Will our son get accepted to his first choice? Will any college want him? How far away will he go?
The answers to the first two questions are easy: 1. Eff you Stanford, and 2. Yes, of course, so eff you, Stanford.
The response to the third remains to be seen and, as a result, brings the kind of purgatory which is more religious in nature: "a state of punishment" where you are made "more pure through suffering". This suffering has nothing to do with the endless applications or SAT scores. This suffering, which is never allowed to spill over to the surface but instead must simmer silently, is brought on by the most unnatural thing you will ever do: letting go of that which you want to hold on to most tightly, your son or daughter.
Our son was the ugliest newborn. Ever. His skin was a titian tint, from a liver that definitely needed a few more weeks in the uterine cooker. He was so skinny that my friend revealed to me, thankfully not at the time but years later, that she secretly went to her mom in a panic over his plucked-chicken appearance. Making his scrawniness even more glaring was his gigantic head, an infantile Mardi-Gras float if there ever was one.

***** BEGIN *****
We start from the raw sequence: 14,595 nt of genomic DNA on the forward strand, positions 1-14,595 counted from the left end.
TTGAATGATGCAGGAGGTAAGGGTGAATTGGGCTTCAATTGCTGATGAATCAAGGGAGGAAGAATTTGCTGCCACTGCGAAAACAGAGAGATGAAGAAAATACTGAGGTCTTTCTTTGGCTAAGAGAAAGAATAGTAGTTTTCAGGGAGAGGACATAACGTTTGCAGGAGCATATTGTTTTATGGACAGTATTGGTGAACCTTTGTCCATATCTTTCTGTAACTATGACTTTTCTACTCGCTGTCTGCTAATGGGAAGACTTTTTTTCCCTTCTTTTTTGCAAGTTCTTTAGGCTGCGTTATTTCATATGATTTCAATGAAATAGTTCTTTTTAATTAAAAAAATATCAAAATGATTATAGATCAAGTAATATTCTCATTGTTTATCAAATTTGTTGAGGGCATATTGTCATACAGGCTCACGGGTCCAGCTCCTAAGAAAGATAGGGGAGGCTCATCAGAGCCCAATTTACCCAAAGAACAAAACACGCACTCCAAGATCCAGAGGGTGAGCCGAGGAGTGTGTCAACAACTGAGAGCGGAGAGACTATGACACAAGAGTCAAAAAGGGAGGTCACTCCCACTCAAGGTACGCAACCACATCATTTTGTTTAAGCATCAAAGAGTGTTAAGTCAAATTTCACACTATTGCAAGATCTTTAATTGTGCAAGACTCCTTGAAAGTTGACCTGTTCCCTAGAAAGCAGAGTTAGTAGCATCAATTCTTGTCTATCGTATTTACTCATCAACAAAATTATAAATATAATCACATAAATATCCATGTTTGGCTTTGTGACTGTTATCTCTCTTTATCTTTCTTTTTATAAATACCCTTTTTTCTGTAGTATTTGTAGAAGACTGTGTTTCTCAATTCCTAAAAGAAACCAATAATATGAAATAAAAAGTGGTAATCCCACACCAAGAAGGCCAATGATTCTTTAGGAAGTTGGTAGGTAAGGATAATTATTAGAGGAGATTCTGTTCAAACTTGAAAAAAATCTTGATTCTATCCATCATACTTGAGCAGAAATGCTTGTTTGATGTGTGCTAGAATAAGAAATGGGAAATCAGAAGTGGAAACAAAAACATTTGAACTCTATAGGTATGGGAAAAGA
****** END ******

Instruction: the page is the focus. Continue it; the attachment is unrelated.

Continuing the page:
But it didn't matter. Like the episode of the "Partridge Family" where Keith Partridge thinks the discordant girl he is smitten with is the best singer in the world, we fell in love. Instantly.
And as he grew, physically and emotionally, we were not only in love, but my husband and I realized we really like this kid. Then we were blessed to add his little brother to this mix who, we truly didn't think possible, we love and like just as much.
Now, like the Partridge Family, we have a group that really works together, and the truth is we are not ready to let our first born off our multi-color familial bus. But we know that we don't have a choice. Our son has expressed -- both outwardly and through a natural, emotional distancing -- that he's ready for a solo career.
So, we wait. And together my husband and I keep our fingers crossed that when all the college decisions are in that we only need to drive this bus far enough away that everyone is left singing "C'mon Get Happy".